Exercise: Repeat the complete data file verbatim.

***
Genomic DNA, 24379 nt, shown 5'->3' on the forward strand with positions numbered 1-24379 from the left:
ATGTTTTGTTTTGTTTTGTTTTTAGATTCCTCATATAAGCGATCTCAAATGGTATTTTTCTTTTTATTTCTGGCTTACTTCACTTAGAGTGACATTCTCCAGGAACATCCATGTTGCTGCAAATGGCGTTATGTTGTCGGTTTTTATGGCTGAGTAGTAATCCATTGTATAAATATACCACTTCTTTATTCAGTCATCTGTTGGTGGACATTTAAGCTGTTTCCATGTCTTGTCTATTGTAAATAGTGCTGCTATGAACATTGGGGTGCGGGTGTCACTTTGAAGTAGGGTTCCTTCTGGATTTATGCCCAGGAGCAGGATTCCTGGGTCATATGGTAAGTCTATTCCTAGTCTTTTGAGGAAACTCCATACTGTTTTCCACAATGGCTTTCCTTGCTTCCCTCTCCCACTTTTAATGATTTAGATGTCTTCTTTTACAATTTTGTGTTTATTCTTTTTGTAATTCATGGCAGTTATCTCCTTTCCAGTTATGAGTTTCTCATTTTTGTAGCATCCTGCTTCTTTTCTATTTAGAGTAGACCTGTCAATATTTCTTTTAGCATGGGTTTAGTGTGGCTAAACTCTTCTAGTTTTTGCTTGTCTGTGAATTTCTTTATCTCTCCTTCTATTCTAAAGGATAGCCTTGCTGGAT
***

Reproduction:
Genomic DNA, 24379 nt, shown 5'->3' on the forward strand with positions numbered 1-24379 from the left:
ATGTTTTGTTTTGTTTTGTTTTTAGATTCCTCATATAAGCGATCTCAAATGGTATTTTTCTTTTTATTTCTGGCTTACTTCACTTAGAGTGACATTCTCCAGGAACATCCATGTTGCTGCAAATGGCGTTATGTTGTCGGTTTTTATGGCTGAGTAGTAATCCATTGTATAAATATACCACTTCTTTATTCAGTCATCTGTTGGTGGACATTTAAGCTGTTTCCATGTCTTGTCTATTGTAAATAGTGCTGCTATGAACATTGGGGTGCGGGTGTCACTTTGAAGTAGGGTTCCTTCTGGATTTATGCCCAGGAGCAGGATTCCTGGGTCATATGGTAAGTCTATTCCTAGTCTTTTGAGGAAACTCCATACTGTTTTCCACAATGGCTTTCCTTGCTTCCCTCTCCCACTTTTAATGATTTAGATGTCTTCTTTTACAATTTTGTGTTTATTCTTTTTGTAATTCATGGCAGTTATCTCCTTTCCAGTTATGAGTTTCTCATTTTTGTAGCATCCTGCTTCTTTTCTATTTAGAGTAGACCTGTCAATATTTCTTTTAGCATGGGTTTAGTGTGGCTAAACTCTTCTAGTTTTTGCTTGTCTGTGAATTTCTTTATCTCTCCTTCTATTCTAAAGGATAGCCTTGCTGGAT